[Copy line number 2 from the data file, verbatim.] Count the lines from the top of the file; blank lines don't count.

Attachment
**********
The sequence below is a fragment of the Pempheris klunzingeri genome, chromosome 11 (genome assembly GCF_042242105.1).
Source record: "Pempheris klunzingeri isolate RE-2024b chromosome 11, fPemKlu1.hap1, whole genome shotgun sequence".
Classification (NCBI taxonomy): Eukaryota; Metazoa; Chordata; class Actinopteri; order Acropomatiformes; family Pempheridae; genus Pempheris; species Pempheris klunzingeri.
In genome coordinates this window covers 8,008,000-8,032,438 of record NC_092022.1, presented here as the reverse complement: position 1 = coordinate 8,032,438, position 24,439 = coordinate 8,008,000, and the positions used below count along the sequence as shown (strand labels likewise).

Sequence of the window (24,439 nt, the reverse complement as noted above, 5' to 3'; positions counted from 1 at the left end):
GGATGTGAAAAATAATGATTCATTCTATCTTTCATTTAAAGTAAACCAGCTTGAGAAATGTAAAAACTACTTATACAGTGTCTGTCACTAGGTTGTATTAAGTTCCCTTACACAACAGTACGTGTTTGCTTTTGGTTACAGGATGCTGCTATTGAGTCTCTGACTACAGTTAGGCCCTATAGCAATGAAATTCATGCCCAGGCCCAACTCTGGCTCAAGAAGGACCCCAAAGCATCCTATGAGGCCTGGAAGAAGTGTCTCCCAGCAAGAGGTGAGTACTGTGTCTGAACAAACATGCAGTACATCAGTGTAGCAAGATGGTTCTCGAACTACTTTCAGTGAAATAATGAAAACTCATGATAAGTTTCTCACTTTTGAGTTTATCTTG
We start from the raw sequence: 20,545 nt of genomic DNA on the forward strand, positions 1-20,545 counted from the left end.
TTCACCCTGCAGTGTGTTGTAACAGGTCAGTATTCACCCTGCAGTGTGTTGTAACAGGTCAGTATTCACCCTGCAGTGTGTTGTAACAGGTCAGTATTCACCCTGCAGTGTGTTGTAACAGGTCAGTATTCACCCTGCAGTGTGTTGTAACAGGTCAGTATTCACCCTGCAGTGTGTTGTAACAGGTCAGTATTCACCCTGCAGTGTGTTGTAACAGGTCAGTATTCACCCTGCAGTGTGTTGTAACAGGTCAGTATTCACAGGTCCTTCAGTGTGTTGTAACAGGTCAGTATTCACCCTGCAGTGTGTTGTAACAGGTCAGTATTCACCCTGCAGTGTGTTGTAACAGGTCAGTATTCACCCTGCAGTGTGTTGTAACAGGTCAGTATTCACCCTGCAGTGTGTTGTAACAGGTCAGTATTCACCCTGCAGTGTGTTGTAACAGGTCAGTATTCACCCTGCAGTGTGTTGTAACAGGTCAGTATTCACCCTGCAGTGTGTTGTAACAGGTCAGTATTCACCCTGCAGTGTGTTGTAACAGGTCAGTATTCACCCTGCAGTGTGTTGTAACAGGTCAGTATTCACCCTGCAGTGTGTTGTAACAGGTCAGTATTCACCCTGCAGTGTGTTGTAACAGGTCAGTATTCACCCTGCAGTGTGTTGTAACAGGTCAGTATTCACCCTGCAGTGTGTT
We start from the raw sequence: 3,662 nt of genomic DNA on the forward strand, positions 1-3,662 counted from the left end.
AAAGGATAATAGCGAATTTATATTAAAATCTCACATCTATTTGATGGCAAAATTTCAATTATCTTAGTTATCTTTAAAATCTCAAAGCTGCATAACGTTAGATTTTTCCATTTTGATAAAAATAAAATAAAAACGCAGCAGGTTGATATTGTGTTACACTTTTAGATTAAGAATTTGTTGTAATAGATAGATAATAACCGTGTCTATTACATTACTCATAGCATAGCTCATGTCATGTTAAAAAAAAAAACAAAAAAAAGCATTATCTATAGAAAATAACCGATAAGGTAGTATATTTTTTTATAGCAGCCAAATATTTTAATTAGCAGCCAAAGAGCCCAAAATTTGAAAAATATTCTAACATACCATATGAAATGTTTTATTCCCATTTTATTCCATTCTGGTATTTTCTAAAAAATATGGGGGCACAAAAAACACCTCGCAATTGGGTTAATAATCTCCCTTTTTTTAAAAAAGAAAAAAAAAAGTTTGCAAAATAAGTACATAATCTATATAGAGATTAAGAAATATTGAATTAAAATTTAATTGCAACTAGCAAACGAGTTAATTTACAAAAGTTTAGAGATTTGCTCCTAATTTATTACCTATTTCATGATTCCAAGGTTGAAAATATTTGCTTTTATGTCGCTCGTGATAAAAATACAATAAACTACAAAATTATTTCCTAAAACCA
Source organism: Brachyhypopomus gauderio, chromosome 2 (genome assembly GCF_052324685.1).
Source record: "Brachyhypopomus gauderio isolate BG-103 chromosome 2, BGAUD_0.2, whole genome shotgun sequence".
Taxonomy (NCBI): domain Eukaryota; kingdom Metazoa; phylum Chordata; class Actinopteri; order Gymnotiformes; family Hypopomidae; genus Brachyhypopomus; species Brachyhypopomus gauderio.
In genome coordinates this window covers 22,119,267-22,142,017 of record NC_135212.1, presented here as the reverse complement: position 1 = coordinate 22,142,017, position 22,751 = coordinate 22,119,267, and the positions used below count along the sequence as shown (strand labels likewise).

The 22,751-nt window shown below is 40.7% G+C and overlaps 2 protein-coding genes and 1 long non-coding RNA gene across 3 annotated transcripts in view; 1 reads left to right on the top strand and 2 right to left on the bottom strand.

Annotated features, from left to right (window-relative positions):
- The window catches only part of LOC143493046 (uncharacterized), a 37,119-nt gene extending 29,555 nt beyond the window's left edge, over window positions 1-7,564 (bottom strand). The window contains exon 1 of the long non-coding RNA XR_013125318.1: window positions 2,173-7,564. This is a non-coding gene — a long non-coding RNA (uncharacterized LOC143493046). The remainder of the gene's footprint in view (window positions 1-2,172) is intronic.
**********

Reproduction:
Source record: "Pempheris klunzingeri isolate RE-2024b chromosome 11, fPemKlu1.hap1, whole genome shotgun sequence".